AM: We'd been listening to African music for years; particularly East African music, which is less popular and less known in Europe. And Ethiopian music was one of our favorites. In Amsterdam there are about 10 Ethiopian restaurants, so we would often go and eat and talk to the owners who were always playing these mysterious, very muddy, wobbly tapes of great music. We would ask the names of the musicians, but usually found it hard to remember them.
In 1992, I saw a great gig of Mahmoud Ahmed in Amsterdam. It involved three one-hour sets -- which is quite common with concerts in Ethiopia -- with the band playing three long sets, often finishing at 5 o'clock in the morning. The music has a different effect on your body and spirit in the small hours of the morning. I think it goes deeper into your system and you never forget such moments. That gig had a big impact on me. That often happens -- you hear music on a cassette or CD and somehow it triggers something deep in you, but you aren't always aware what it is. Then you see a live performance and everything clicks into place and you become madly obsessed and passionate about the music.
Then in the mid '90s, Terrie and Emma were traveling all over Africa for a year, and Ethiopia was definitely the place that had the most impact on them in every way. One thing led to another and, before we knew it, we were playing there. But the music we play in The Ex has always come from very wide sources -- Hungary, The Congo, Uganda, Gnawa music from Morocco. It happens quite organically. We listen to the music for a long time and then at some point it trickles into our own music; sometimes deliberately and consciously and sometimes without us noticing until much later. So calling it a natural or inevitable musical evolution is exactly what it is.
Ethiopian music, especially the music from this post-Haile Selassie/pre-Communist period, held a real fascination for us. It was a burst of exuberance and a celebration of a new-found freedom, not so different from the punk explosion in the late 1970s. Combine that with beautiful, incredibly catchy melodies -- using soul, Motown beats and rhythms, but then with incredibly bizarre and wonderful vocal lines on top -- that makes it unmistakably Ethiopian and like nothing we'd ever heard before. Yet, in some ways, it also sounded very familiar to us. And the slower, more hypnotic songs in very specific scales are some of the most beautiful trance music I've ever heard. You could feel right away that this music has a depth to it -- way beyond anything we knew.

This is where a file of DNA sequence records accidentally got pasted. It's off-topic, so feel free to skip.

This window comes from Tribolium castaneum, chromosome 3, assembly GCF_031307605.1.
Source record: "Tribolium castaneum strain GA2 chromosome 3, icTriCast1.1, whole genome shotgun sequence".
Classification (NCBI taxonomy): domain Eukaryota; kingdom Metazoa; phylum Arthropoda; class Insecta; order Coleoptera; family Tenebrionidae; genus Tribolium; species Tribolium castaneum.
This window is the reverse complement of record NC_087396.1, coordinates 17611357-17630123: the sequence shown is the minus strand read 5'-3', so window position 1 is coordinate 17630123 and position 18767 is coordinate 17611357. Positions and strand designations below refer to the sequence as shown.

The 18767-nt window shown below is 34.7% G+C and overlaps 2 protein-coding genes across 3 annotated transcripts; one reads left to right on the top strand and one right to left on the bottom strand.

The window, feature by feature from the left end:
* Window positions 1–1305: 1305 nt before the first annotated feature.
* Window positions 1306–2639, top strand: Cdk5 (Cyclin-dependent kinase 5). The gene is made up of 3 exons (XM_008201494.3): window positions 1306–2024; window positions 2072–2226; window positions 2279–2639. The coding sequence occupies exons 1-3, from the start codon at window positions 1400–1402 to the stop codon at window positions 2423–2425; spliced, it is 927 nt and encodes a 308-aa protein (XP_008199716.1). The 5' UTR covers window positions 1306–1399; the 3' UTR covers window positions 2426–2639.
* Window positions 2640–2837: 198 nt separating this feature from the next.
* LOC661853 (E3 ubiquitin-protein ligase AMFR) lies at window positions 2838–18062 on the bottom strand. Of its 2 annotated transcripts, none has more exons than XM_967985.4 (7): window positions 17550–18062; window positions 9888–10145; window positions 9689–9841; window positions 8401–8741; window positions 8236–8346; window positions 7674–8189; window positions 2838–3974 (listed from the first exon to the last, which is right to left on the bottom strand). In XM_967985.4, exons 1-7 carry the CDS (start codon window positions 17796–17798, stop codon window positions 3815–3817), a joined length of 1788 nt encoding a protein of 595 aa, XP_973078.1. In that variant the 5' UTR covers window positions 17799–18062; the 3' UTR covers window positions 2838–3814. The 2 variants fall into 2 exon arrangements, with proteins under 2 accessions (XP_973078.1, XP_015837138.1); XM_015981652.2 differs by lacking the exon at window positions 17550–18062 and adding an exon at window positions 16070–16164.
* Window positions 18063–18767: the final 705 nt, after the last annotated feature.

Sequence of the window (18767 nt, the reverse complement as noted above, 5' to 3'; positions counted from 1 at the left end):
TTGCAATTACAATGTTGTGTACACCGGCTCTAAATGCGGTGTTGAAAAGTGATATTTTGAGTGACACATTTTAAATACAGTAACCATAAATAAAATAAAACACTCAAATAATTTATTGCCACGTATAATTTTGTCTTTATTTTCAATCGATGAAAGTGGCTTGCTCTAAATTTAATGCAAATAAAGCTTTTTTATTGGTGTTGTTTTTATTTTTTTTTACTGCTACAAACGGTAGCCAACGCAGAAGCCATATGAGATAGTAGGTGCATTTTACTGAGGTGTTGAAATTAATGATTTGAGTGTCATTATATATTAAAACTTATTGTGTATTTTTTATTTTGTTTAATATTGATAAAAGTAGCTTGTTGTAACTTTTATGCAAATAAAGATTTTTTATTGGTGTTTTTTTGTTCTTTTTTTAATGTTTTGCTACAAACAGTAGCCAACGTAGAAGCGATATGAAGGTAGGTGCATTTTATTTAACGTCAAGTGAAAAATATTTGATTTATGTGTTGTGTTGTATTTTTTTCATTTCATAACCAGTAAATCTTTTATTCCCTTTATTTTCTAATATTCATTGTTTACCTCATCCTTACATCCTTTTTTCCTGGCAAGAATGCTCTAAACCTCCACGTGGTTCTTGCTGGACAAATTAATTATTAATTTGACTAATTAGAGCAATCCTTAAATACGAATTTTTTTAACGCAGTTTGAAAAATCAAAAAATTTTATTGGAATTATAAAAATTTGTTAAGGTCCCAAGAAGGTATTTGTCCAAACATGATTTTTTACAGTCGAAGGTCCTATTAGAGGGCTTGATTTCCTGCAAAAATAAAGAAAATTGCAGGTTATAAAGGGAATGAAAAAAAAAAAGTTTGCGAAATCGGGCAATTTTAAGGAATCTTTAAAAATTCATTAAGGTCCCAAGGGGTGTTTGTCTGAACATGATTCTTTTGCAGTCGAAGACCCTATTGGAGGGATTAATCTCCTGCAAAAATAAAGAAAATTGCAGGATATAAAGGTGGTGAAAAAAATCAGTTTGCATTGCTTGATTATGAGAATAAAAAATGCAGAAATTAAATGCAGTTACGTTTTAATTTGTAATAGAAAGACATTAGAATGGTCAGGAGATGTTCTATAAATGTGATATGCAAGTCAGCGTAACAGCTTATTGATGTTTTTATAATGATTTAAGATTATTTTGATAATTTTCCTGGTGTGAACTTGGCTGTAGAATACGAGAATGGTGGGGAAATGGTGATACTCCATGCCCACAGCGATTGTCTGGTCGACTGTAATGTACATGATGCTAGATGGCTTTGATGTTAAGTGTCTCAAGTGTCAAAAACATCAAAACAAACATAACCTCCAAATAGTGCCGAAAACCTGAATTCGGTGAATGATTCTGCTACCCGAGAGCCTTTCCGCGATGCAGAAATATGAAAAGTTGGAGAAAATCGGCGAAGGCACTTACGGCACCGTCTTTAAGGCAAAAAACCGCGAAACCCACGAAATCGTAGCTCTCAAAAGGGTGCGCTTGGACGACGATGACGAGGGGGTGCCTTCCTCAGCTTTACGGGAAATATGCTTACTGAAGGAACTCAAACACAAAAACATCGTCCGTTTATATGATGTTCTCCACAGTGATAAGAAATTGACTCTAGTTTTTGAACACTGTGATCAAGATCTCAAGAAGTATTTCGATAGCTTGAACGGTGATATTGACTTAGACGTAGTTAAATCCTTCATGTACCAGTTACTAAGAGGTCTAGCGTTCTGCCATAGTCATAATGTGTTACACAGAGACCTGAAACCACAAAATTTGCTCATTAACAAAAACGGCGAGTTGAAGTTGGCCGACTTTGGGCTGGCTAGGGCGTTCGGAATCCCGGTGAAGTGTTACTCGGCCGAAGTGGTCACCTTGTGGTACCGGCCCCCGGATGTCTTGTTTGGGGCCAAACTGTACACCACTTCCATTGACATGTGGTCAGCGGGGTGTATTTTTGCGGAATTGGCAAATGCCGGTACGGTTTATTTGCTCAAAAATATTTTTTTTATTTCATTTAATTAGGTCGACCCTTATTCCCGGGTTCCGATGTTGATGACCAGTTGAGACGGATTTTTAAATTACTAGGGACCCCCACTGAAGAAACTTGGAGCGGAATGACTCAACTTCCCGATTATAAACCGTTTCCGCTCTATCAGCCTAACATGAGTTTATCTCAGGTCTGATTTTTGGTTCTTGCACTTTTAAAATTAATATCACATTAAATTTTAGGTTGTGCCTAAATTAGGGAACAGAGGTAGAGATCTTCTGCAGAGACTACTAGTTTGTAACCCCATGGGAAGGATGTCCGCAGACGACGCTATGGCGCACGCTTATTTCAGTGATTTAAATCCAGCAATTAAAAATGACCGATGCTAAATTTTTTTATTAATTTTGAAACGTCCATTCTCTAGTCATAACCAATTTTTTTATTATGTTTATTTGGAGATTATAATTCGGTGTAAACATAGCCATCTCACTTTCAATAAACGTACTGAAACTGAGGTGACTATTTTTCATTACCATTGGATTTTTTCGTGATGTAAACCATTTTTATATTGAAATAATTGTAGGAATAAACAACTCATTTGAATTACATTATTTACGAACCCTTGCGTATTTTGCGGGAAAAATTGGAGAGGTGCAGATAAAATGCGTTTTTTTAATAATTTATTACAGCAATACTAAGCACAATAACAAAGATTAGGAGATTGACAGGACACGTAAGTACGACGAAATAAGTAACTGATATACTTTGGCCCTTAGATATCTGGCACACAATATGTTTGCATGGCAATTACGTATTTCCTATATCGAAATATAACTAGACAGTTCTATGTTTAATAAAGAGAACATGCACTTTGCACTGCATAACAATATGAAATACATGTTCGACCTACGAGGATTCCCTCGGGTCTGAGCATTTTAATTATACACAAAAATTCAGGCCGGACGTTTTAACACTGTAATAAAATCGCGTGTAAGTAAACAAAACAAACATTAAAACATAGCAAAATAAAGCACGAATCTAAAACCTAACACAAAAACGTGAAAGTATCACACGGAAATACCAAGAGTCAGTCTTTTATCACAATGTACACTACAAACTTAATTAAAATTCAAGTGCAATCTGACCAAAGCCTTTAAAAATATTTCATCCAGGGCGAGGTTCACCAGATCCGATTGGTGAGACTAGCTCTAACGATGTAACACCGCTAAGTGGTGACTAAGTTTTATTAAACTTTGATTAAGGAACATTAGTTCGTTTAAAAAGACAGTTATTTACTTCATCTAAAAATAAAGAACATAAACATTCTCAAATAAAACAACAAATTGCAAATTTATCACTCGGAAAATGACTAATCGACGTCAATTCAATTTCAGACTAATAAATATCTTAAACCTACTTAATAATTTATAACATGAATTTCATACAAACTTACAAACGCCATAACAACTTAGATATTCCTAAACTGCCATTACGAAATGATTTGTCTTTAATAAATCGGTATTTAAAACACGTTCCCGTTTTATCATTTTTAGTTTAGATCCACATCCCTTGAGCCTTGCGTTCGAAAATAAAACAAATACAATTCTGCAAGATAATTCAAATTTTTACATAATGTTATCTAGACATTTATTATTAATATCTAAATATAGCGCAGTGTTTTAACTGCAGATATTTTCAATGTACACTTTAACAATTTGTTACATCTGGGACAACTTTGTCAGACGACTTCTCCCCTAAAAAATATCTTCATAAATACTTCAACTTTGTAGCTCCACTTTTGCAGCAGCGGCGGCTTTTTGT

Andy Moor, playing with The Ex in Ethiopia, 2004
GB: How does this recent focus on music of Africa and Ethiopia fit in with the Ex's exploration of folk influences in general? Was the attraction strictly musical, or was there a political or historical interest as well?
AM: I always consider our exploration of music to be more a celebration and a big search for great songs as well great music. In fact, I think when I search for great music, I realize that what I'm actually looking for are amazing songs -- in whatever style and from whatever country. That search has taken us from Romania to Morocco to Madagascar to Uganda to the Congo to Brazil to Cambodia to Angola to Columbia. But I think Ethiopia and North and East Africa were the places where we found a lot of great music, and probably where we've ended up digging the most. But every few months we discover music from another place and start a new search there. The difference with Ethiopia is that we decided to travel there and really developed something very deep and long-lasting.
There is great music out there, and it isn't the stuff that we are force-fed 24 hours a day on the radio and MTV. If you want to find that music, you have take time and dig for it. But it's there and the people making it are nearly always fantastic people. It's political in the sense that we choose what we like. It isn't a passive acceptance of merely taking what we're given. And it's important to let people know that there's all this other music out there, that exists and that has nothing to do with units sold or hip videos. Ten years ago, people didn't know about Ethiopian music. As far as most people were concerned, Ethiopia was the country where everybody was suffering from drought and starvation. Nobody imagined there was such incredibly rich music, food, art and religious culture.